Background: Severe acute respiratory syndrome (SARS) is an emerging infectious disease caused by a new coronavirus strain, SARS-CoV. Specific proteomic patterns might be present in serum in response to the infection and could be useful for early detection of the disease.
Methods: Using surface-enhanced laser desorption/ionization (SELDI) ProteinChip technology, we profiled and compared serum proteins of 39 patients with early-stage SARS infection and 39 non-SARS patients who were suspected cases during the SARS outbreak period. Proteomic patterns associated with SARS were identified by bioinformatic and biostatistical analyses. Features of interest were then purified and identified by tandem mass spectrometry.
Results: Twenty proteomic features were significantly different between the 2 groups. Fifteen were increased in the SARS group, and 5 were decreased. Their concentrations were correlated with 2 or more clinical and/or biochemical variables. Two were correlated with the SARS-CoV viral load. Hierarchical clustering analysis showed that a majority of the SARS patients (95%) had similar serum proteomic profiles and identified 2 subgroups with poor prognosis. ROC curve analysis identified individual features as potential biomarkers for SARS diagnosis (areas under ROC curves, 0.733-0.995). ROC curve areas were largest for an N-terminal fragment of complement C3c alpha chain (m/z 28 119) and an internal fragment of fibrinogen alpha-E chain (m/z 5908). Immunoglobulin kappa light chain (m/z 24 505) positively correlated with viral load.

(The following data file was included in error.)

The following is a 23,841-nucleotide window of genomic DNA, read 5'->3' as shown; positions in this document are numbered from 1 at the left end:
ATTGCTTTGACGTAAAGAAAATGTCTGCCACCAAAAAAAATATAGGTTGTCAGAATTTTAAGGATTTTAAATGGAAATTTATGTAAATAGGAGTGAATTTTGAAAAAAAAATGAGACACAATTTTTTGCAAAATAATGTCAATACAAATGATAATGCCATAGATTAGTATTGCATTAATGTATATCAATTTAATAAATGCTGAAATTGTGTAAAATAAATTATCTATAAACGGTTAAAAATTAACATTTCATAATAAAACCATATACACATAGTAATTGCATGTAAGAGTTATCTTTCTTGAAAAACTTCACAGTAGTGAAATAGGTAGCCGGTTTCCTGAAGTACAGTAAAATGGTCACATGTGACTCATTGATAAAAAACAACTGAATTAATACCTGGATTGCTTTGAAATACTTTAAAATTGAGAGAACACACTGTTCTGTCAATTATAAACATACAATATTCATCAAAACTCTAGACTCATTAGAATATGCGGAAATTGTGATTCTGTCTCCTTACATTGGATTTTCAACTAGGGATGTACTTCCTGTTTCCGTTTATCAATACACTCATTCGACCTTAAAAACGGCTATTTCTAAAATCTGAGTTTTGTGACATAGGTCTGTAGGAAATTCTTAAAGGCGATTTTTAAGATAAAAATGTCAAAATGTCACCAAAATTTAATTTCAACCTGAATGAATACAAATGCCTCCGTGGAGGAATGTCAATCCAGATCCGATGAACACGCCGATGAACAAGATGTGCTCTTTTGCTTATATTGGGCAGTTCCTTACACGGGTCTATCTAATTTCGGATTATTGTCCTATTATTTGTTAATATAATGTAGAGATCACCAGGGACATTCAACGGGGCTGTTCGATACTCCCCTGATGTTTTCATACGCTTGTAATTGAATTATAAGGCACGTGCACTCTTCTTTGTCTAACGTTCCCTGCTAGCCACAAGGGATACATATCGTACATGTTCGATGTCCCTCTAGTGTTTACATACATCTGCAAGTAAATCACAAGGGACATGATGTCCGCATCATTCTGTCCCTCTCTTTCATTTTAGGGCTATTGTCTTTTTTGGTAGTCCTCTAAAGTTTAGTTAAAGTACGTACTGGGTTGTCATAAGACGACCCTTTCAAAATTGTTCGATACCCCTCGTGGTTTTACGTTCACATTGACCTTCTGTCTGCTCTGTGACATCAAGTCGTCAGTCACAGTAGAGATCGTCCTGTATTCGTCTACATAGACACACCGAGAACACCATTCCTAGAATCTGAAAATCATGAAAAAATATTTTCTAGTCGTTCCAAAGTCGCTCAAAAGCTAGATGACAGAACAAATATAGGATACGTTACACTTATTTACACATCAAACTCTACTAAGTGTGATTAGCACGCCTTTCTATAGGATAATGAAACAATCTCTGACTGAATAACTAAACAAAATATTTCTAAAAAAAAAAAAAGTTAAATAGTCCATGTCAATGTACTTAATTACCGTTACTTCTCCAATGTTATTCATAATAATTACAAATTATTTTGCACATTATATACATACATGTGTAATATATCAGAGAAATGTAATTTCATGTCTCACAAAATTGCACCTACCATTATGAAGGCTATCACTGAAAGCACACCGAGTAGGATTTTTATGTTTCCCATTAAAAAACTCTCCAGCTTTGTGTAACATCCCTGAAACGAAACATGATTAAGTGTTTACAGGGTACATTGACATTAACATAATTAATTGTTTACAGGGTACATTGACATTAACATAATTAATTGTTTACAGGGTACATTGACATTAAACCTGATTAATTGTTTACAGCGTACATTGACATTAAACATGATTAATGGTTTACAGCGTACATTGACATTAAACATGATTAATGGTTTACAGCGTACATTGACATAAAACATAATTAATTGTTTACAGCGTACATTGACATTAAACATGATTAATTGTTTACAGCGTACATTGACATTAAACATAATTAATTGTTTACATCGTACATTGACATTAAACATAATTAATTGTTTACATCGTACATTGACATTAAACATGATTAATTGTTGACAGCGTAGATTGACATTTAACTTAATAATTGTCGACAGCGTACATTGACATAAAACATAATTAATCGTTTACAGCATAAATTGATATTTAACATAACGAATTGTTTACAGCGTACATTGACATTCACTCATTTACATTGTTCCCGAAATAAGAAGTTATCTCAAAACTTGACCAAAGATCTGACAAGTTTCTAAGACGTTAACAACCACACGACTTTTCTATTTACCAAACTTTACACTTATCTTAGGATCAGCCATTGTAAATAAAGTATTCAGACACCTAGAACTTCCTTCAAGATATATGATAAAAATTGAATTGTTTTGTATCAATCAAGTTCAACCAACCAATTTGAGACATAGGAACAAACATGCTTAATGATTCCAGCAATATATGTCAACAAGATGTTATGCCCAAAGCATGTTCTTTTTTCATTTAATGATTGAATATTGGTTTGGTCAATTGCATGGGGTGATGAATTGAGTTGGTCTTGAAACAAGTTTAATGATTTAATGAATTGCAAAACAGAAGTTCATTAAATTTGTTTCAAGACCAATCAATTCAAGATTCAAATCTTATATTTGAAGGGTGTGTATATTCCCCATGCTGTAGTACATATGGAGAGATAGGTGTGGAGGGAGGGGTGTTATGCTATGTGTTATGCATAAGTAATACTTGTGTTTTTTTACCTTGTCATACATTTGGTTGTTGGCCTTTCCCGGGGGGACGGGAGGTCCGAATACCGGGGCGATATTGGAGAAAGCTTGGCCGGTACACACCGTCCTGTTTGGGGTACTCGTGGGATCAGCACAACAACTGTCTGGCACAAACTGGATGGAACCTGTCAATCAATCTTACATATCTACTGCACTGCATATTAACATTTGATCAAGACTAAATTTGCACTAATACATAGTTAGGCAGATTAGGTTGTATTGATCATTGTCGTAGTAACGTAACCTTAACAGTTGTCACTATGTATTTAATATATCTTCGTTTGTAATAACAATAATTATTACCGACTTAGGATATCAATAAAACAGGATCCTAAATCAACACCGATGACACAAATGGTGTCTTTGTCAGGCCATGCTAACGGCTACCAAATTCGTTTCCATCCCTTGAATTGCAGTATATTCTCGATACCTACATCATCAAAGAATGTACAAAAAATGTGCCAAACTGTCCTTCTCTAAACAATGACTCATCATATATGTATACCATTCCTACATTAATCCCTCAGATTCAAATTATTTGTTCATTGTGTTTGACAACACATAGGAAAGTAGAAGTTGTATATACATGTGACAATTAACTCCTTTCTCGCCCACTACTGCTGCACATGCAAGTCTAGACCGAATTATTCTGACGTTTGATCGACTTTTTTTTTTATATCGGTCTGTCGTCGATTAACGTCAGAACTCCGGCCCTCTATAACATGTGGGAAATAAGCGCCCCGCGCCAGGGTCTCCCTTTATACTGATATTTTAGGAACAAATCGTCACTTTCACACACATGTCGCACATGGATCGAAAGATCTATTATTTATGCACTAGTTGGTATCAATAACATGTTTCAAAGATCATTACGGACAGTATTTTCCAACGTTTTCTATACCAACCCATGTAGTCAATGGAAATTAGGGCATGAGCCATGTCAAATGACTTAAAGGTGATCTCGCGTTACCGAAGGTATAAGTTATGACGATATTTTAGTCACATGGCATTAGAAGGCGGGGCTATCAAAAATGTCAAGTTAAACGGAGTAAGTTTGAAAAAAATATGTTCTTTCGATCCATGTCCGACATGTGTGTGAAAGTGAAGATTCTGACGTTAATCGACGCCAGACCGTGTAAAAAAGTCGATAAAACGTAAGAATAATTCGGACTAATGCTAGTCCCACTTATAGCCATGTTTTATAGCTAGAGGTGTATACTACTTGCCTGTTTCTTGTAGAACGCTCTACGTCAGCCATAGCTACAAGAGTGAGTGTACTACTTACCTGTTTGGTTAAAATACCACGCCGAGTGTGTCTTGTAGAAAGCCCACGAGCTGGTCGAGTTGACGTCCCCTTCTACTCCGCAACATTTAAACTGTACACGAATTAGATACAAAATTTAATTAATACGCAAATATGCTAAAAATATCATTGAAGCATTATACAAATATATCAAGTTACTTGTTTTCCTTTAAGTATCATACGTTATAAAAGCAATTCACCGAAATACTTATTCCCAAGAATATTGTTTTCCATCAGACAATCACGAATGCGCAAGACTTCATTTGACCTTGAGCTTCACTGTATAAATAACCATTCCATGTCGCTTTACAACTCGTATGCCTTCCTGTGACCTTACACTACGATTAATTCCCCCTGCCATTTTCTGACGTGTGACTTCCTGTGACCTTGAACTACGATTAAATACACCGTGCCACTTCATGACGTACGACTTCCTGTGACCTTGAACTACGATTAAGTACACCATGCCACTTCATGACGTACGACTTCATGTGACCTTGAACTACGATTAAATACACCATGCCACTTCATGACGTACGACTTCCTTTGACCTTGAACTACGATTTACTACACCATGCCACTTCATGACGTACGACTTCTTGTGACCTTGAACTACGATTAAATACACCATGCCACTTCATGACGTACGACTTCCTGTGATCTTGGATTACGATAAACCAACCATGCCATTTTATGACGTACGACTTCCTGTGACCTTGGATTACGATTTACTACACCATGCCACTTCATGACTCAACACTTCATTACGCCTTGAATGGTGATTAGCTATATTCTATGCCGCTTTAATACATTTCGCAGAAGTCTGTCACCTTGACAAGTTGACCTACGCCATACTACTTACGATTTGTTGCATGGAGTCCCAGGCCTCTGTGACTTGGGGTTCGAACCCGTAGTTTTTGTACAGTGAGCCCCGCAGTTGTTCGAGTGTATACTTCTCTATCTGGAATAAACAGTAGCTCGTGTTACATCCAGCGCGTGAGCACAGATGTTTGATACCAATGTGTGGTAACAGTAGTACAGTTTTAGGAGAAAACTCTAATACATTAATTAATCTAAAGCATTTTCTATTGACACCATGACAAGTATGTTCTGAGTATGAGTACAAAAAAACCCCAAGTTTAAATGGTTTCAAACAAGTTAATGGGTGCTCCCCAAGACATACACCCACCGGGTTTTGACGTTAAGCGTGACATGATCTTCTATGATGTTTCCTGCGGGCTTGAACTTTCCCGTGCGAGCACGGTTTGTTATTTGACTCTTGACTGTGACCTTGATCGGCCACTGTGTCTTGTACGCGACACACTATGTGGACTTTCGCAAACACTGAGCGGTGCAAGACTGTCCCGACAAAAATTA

Conclusions: Specific proteomic fingerprints in the sera of adult SARS patients could be used to identify SARS cases early during onset with high specificity and sensitivity.